Here are some choice tid bits:
Today Jon Gugala, who is a freelancer for "Runner's World, Running Times, Competitor, RunBlogRun, and more," [sic] according to his Twitter bio, said that Tracy, as an amateur blogger, should stay in the shallow end. The shocking assumption he makes is that he is a professional blogger, considering his extremely impressive social media presences puts his Klout score at 12 out of 100 and he has a breathtaking 218 followers on Twitter and 60 likes on Facebook (as of the writing of this post). It is even more shocking because this professional blogger had the time to engaged me in a back-and-forth on Twitter for hours about his "perceived" sexism.
Granted I am not trying to measure up to this professional writer with my admittedly amateur blog post or more highly ranked Twitter feed. What I want talk about is the acceptability of his sexism within sports reporting.
Some facts for Jon and others: Women make up more than 50% of the US population and have been the fastest growing segment of the running community over the past several years, according to Running USA. My current PR will not qualify me for the Boston Marathon and I am OK with that. I hope one day to come close but I don't see it happening. However, I do not believe my current pace per mile has anything to do with my ability to identify sexism.
Most of the people I follow in the running world are women. My coach is a woman. My teammates are women (and men). Some of the best running bloggers out there are women. As I point out above, women make up most of the current running community and therefore it could be safe to assume they buy many of the publications that Jon relies upon for his income.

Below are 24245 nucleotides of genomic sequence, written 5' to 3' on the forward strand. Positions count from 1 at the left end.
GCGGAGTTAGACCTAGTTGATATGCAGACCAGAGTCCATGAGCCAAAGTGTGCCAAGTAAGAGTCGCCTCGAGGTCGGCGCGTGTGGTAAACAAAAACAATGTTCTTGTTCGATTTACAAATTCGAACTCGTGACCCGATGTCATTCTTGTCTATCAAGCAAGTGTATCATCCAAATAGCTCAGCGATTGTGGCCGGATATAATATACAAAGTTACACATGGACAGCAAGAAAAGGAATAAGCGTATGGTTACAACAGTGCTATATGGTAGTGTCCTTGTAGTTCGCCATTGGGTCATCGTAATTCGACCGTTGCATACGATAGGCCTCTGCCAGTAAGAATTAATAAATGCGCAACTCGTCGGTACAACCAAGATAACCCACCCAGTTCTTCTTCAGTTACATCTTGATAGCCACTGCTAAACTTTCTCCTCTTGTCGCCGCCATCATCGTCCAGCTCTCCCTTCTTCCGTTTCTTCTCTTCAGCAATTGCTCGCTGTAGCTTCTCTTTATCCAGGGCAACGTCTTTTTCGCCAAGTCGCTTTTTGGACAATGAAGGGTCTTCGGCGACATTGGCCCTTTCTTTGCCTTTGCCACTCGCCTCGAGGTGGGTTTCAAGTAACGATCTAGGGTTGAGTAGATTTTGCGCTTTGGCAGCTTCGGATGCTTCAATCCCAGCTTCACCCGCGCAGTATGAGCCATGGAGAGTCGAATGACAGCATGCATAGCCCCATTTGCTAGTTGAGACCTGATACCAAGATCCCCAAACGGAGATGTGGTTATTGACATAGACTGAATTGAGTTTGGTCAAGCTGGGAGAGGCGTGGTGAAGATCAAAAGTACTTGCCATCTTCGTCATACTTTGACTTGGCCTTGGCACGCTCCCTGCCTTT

What I don't understand is why Jon didn't just say, "Sorry, didn't mean it that way, my bad" and move on. This would have been the professional thing to do, but he didn't do that. Instead he has spent his day belittling me and my friends online. I am a no one with a blog readership of three people. But more importantly, my livelihood isn't tied up in my blogging and tweeting about running. You would think a guy who needs to get paid for his writing by magazines that cover issues of a community made up of more than 50% women would try to put something like this behind him as opposed to making it his day long obsession.
So if you don't like Jon's point of view please send Chris Lambiase, Senior Vice President & Publishing Director for both Runner's World and Running Times, an email and tell him that Jon Gugala isn't who you want covering your sport. His email is first name DOT last name AT rodale DOT com. You could also write David Willey Senior, Vice President & Editor in Chief for Runner's World at first name DOT last name AT rodale DOT com or to Jonathan Beverly, Editor in Chief for Running Times at first name AT runningtimes DOT com to inform them of this attitude towards their readers.
I don't want to spam these guy, but it would be good if we sent in a few hundred emails. Say about 218.